Ghostwood Farm


Chickens

Our chickens have so far come from Murray McMurray hatchery, one of the (if not THE) biggest mail-order hatcheries. We get an assortment of heavy breed, brown egg layers. So far, we’ve had:

Black giants, black australorps, partridge rocks, barred rocks, Ameracaunas, white rocks, silver-laced wyandottes, black stars, Rhode Island reds, buff orpingtons, and maybe a few others!

They are raised in two coops, which have a door between them so that they can be separated. For the first week or so, they are kept in a baby pool on a table in a coop that is 16’x10′. I put sheet metal on the legs of the table to prevent ratsnakes from climbing up and eating them.

After a week or so, they can hop right out of the pool, and they are moved to the floor. Since 100 is the most I’ve ever raised at once, the coop they’re in is HUGE for them. They are fed a commercial chicken feed. When they are about half-grown (about 5 weeks old), they are allowed outside. I use electrified poultry netting to keep them in and bad guys (weasels, raccoons, skunks, opossums, foxes) out. Their yard is planted to winter wheat and clover, and there are abundant insects in the summer and fall.

Once they are nearly full-sized, I take down the fence. Chickens are creatures of habit and always “kennel up” in the coop just before dark every night. They range far and wide, eating seeds and bugs, even in winter (as long as there is no snow–they do NOT like snow). This varied diet makes their eggs amazingly rich and flavorful, with deep orange yolks.

At this time, I also open up the door between the coops, so they have the run of two coops, each of which is 16’x10′. Feed is on one side, and their perches and nest boxes are on the other. When I don’t have plants in it, they also have access to the greenhouse, which is connected to the coops. This helps add warmth to the coops.

We do raise chickens for meat. The few that we sell, we sell alive but butcher on site. We sell them on a sort of cooperative basis, with purchasers ordering birds ahead of time and paying for a portion up front to help me cover feed costs, etc. The chickens are killed very quickly by cutting off their heads with a sharp, heavy machete. The buyer helps to process their own birds (plucking, cleaning and packaging them). It’s a messy process, but the buyer then knows exactly what goes into their meat, which I think is incredibly important.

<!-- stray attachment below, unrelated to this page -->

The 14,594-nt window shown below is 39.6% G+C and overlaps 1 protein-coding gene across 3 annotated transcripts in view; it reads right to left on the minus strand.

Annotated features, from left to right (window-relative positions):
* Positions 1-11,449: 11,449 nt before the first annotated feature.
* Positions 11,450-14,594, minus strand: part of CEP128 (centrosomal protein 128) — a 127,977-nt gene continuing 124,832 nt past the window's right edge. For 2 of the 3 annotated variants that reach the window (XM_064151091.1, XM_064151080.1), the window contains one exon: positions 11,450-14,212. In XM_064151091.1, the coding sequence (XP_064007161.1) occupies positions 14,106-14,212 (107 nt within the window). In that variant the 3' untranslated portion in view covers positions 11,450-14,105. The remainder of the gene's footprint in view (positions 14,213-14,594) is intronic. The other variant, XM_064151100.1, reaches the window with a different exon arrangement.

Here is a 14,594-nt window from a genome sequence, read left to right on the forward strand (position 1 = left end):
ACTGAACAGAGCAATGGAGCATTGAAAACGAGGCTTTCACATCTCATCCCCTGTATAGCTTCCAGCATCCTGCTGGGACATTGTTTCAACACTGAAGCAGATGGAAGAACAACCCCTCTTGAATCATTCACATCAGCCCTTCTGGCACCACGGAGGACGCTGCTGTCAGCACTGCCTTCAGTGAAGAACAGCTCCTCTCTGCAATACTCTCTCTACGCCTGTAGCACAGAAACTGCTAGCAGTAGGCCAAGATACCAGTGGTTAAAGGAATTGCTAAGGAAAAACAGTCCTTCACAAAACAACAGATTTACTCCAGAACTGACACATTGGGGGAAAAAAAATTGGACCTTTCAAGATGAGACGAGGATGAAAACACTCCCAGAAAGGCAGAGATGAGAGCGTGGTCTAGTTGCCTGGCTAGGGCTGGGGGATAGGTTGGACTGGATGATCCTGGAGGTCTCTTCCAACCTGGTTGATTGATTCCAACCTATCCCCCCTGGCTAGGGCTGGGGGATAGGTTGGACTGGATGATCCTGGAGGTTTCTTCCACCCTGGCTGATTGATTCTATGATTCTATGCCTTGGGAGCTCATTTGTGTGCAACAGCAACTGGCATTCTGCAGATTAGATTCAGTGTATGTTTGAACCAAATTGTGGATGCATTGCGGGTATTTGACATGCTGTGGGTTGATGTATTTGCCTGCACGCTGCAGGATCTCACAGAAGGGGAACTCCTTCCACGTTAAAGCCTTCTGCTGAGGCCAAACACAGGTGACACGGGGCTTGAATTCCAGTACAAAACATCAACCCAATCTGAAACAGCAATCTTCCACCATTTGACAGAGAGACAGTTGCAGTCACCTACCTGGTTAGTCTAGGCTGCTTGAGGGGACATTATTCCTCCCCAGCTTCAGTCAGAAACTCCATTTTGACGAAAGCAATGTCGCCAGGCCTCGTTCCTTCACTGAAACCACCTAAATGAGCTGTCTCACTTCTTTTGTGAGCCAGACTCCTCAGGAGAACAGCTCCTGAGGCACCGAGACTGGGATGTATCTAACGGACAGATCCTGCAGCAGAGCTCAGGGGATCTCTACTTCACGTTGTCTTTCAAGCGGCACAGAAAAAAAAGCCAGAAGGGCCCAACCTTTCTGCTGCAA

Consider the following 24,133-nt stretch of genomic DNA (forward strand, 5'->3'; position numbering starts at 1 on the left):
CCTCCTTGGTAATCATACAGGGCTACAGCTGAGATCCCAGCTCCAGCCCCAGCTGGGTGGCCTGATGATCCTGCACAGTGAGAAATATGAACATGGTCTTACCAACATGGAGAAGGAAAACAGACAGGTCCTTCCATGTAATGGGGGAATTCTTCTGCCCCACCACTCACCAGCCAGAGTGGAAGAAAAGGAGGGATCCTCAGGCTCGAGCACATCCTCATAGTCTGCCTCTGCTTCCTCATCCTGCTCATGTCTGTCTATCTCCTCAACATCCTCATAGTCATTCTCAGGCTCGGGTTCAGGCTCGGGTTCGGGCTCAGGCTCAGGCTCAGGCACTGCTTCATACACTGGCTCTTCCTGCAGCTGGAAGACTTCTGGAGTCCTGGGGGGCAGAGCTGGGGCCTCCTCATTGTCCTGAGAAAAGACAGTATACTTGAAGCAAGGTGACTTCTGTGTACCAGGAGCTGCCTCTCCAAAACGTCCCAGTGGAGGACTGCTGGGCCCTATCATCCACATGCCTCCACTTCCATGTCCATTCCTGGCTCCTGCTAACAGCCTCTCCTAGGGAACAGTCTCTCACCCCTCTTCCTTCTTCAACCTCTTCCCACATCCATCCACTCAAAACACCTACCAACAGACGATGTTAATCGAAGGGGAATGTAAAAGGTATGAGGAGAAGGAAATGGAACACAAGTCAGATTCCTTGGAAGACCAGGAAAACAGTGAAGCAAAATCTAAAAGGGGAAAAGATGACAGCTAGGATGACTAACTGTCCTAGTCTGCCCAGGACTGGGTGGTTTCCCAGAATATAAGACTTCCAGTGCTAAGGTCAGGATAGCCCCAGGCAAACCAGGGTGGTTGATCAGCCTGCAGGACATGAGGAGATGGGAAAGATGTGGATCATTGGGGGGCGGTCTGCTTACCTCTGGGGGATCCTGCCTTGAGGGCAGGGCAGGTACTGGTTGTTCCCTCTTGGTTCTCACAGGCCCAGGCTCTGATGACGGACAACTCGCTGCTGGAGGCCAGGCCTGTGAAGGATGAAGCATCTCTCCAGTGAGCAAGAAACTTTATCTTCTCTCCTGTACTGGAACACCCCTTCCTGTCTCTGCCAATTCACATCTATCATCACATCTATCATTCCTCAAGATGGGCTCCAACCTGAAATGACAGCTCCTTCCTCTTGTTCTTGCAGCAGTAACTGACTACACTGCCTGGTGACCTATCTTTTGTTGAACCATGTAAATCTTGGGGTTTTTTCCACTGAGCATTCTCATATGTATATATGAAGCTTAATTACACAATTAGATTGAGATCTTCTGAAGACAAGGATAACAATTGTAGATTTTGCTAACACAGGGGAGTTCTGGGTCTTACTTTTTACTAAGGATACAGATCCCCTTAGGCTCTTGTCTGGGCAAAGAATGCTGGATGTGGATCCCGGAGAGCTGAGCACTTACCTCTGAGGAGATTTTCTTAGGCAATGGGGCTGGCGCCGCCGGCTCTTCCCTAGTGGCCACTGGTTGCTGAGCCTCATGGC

We keep about 1 rooster per 8 hens, which ensures that 1) most of the eggs we get are fertile, which is important when we start raising our own replacement stock, and 2) someone is watching for predators. The roosters are aggressive, but very attentive to the hens and they are also very vigilant in watching their surroundings. So far, we have not lost any chickens to predators (with the exception of a weasel that got into the coop last fall and ate some chicks, but there were no roosters guarding!).

We also sell eggs. This past fall we acquired an additional 35 hen chicks, which should begin laying any day now. We also overwintered the 7 hens from last summer, which produced an amazing 108 dozen that we sold (185 eggs each), plus all the eggs we could use ourselves (about 2 dozen every three weeks or so).  So this year, we anticipate being able to sell far more eggs than last year.

Changes that are coming? In the short-term, I plan to switch feed suppliers so that they receive a custom-ground, whole grain diet from a local provider. I think I can save some money AND get them feed that is more nutritious with fewer additives. In the medium term, I plan to acquire an incubator and start raising my own replacement stock, rather than mail ordering. In the long-term, I would like to plant several grains and mix my own feed, augmenting it with high-protein food plots (clover, alfalfa, etc.).

If you have any questions about our chickens, how they are raised, please e-mail me (eudyptes@ghostwoodfarm.com). I’d be happy to discuss them with you.

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